In addition to his design skills, my father could prove helpful to Church because he had amassed significant experience over the years ensuring his renovation designs were approved by the local council’s planning committee. He had joined ‘The Camberley Society’ and was attending their monthly meetings to hobnob with the local ‘great & good’, much to the disdain of my mother. Somewhere in his life, my father had adopted a neutral middle-class accent which, along with his smart suits, seemed sufficient proof to convince people he was indeed an ‘architect’. His speech contrasted starkly with that of his older brother who spoke like a character from ‘East Enders’, though success in the building industry had rewarded him with a detached house in Farnborough that had separate in and out driveways. On the handful of occasions I accompanied my father to visit his brother, I was sent up to his daughter Janet’s room, the first person I met who attended a private school. Although the same age, we had absolutely nothing in common.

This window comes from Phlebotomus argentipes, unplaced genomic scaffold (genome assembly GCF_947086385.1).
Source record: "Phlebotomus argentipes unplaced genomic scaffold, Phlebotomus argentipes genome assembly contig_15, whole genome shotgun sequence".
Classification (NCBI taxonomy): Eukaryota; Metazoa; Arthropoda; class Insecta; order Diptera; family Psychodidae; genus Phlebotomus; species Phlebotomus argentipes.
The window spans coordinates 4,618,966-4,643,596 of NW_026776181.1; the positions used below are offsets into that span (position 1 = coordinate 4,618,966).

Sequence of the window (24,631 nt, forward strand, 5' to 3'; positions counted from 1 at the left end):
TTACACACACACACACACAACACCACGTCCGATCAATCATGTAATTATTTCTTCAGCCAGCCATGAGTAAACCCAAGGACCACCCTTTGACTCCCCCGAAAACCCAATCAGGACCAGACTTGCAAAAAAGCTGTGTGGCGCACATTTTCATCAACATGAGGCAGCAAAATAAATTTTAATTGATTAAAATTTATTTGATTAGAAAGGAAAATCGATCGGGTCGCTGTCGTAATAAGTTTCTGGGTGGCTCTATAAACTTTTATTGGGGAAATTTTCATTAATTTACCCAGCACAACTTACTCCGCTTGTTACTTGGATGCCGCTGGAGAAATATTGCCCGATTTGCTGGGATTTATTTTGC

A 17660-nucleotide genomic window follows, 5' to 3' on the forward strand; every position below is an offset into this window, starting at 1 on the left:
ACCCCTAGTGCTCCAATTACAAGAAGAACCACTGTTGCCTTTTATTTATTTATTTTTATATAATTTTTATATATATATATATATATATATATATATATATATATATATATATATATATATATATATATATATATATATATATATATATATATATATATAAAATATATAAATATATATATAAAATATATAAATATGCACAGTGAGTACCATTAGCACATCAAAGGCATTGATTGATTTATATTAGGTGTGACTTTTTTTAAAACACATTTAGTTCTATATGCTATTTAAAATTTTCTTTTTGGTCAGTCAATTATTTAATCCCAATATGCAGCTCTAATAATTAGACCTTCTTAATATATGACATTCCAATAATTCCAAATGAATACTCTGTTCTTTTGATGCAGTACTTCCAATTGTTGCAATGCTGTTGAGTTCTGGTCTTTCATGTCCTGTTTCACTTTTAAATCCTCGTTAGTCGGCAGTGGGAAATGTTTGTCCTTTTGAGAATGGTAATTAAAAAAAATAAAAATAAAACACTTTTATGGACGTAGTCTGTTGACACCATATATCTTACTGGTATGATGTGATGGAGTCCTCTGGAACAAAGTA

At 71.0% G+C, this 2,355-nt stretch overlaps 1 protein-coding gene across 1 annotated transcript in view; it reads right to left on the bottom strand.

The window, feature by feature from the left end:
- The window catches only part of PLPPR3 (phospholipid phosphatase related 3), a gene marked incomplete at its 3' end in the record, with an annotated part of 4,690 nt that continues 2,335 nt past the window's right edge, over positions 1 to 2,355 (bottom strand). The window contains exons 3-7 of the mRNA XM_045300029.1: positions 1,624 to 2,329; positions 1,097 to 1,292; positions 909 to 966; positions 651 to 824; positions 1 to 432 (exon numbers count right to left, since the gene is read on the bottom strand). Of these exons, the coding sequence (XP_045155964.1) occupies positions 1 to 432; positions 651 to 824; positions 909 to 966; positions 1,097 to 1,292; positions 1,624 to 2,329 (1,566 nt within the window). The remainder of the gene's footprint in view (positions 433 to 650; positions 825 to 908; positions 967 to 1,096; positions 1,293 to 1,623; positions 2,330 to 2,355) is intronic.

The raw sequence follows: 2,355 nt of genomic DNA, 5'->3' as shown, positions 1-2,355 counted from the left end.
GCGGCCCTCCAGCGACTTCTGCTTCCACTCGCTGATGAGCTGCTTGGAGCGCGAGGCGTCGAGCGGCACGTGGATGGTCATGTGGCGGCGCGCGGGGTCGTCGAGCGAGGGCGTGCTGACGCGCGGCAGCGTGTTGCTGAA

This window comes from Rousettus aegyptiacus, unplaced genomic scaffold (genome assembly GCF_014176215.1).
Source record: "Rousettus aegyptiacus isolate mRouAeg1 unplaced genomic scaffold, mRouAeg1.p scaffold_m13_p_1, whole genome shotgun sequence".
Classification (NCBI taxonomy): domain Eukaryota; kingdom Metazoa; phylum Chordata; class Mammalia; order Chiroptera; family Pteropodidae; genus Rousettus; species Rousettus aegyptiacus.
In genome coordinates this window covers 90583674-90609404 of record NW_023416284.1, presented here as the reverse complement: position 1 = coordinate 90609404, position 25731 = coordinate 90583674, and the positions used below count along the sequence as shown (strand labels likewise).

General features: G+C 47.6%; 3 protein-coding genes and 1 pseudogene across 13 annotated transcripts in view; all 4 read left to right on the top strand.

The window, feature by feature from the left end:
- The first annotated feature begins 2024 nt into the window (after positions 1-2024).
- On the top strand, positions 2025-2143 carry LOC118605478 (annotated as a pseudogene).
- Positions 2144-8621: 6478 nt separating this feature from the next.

After that summer’s initial introduction, Church and his wife Susanna became regular visitors to our bungalow which my father had designed and built in a Frank Lloyd Wright style with much glass and bare brickwork. The two couples became friends and my father set up a company to formalise their partnership. I was told to find a suitable name. I leafed through my copies of ‘Billboard’ magazine, the voluminous American weekly music industry publication I bought from a newsstand on the corner of Oxford Street and Regent Street whenever we visited London. I spied an advertisement for the International Music Industries Conference organised in Cannes (forerunner of ‘MIDEM’) which was abbreviated to ‘IMIC’. The company was to be named ‘IMIC Properties Limited’.